Welcome to my blog. If you live in Surrey and birding is your obsession (to get out of bed at some ridiculously early time of the morning, no matter what the weather, to go and look at birds isn't normal behaviour, believe me) and you're still a bit of a novice (like me) then, hopefully, this blog is for you.

Tuesday 22 October 2019


Female Merlin after being caught in one of the fishing boats and ringed at the Observatory
I was going to write a post on a late summer/early autumn visit to Mallorca, but felt that could wait.

I've predictably not been birding much since early September, only heading to Spynes Mere on the local patch to see my first Curlew Sandpiper at Homethorpe, found by Richard Perry.

But I was compelled to make a belated autumn visit to Dungeness yesterday, and glad I did. The weather was damp and breezy, with north-easterly winds which had originally tempted me to head to north Kent. But with the temptation of a juvenile Sabine's Gull to see at Dunge, I went south instead. I was also hoping for Ring Ouzel.

When I arrived, the first bird I saw was a Ring Ouzel that flew into a bush next to the lighthouse, and was followed by a second one later in the morning. I looked around the desert area for the 11 or so that had been in the morning in the desert area near the observatory, but to no avail.

While twitching is not something I tend to do much these days, I still needed Sabine's Gull for my UK list. There was no guarantee it would still be there, but luckily it remained, flying between the Patch offshore from the power station, and the fishing boats further up the shingle beach.

I was lucky to get down the Dungeness when I did as there have been no sightings of it today (Tuesday) so far.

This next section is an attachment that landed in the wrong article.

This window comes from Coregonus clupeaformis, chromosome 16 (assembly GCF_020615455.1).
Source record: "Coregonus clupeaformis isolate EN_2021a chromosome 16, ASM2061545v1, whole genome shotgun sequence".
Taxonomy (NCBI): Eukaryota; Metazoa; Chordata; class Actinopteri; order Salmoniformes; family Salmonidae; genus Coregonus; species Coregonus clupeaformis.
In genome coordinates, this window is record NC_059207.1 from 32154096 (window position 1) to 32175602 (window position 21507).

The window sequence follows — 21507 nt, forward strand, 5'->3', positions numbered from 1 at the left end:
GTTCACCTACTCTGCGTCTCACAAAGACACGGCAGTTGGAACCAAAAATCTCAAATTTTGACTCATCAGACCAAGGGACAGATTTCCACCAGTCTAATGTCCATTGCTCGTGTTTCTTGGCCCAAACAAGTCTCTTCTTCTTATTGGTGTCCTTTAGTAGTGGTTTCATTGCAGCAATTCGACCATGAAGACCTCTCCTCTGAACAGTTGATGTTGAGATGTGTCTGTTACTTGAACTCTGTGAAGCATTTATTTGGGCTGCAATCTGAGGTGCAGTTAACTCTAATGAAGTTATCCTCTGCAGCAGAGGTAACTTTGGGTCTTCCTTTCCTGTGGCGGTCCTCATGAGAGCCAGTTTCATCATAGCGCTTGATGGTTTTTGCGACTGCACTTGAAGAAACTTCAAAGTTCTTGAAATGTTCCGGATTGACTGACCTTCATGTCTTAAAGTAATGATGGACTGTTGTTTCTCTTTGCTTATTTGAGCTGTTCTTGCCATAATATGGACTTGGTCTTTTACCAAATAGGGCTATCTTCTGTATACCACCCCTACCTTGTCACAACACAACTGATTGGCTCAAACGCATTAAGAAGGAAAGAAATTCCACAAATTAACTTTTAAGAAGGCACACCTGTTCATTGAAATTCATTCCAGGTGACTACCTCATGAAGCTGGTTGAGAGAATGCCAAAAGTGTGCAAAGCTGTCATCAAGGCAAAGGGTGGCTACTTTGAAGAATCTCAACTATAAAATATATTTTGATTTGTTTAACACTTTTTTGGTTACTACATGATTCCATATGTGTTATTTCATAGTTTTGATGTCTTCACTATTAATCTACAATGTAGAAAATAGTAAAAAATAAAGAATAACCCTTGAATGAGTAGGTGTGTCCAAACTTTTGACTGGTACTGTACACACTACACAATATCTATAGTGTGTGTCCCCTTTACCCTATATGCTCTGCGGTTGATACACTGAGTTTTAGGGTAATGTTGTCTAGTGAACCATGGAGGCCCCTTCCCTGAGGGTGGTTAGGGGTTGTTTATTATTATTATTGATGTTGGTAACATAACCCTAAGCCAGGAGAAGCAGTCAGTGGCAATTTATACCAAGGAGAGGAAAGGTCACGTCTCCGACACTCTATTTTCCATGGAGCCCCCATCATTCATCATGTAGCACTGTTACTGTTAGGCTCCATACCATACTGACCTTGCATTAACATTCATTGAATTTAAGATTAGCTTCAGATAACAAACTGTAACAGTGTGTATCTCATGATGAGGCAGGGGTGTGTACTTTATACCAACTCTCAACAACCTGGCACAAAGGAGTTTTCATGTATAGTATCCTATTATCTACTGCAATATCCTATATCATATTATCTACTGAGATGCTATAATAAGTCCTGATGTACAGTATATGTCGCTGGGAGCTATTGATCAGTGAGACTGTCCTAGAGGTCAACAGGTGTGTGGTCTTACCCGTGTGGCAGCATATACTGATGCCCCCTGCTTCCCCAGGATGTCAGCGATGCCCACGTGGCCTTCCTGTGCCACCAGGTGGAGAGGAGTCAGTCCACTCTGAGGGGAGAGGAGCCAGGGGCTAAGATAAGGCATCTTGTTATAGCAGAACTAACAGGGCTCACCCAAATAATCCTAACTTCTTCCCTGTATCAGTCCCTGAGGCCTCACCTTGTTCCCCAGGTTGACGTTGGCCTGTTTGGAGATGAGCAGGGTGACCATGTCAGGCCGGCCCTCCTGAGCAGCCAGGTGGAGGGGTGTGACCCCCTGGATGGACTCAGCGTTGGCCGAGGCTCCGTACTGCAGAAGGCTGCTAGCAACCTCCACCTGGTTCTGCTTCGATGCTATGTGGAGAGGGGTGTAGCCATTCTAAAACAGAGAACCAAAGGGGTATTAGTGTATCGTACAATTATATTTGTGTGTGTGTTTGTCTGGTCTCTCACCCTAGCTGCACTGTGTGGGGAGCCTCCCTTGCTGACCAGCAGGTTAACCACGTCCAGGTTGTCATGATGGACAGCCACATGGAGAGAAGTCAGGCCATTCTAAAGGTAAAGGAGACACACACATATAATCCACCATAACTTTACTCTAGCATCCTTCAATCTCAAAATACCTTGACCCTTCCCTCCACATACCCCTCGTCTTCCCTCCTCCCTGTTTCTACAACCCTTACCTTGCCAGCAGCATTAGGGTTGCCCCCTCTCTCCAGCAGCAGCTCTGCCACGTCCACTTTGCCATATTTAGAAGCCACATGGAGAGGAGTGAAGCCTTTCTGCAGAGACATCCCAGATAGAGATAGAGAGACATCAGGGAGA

It eventually flew towards the fishing boats, before flying towards the Patch in the afternoon. The sea watch looked promising, but maybe not surprisingly didn't produce the Pomarine or Long-tailed Skuas seen further up the coast at Sheppey and Foreness Point.

The juvenile Sabine's Gull on the Patch at Dungeness
The best I could come up with were plenty of Brent Geese and three Eider. Walking back to the car a pair a Black Redstart were feeding along the power station perimeter fence to the power station, and I was met by a birder who had been by the fishing boats.

A pair of Black Redstart along the perimeter fence to the power station
He mentioned that a group including assistant Dungeness Observatory warden Jacques Turner-Moss and Martin Casemore had a Merlin they were about to ring at the Obs. The female had caught a Meadow Pipit near the fishing boats and had flown into the wheelhouse of one of the boats to eat it. A fisherman closed the door and alerted the group who were seawatching there at the time.

And so I dashed over to the Obs, where Jacques and warden David Walker were weighing and id-ing the Merlin. It was concluded the falcon was a female from the larger Icelandic race Falco columbarius subaesalon.

Studying the finer details (as seen through the shed window)

Jacques Turner-Moss at work
After ringing, Jacques brought the magnificent bird outside where she was posed for photos, accompanied by loud alarm calls and the odd nip when fingers got too close.

She was soon let free to fly off to hunt for more Meadow Pipits, ending a memorable day on the shingle.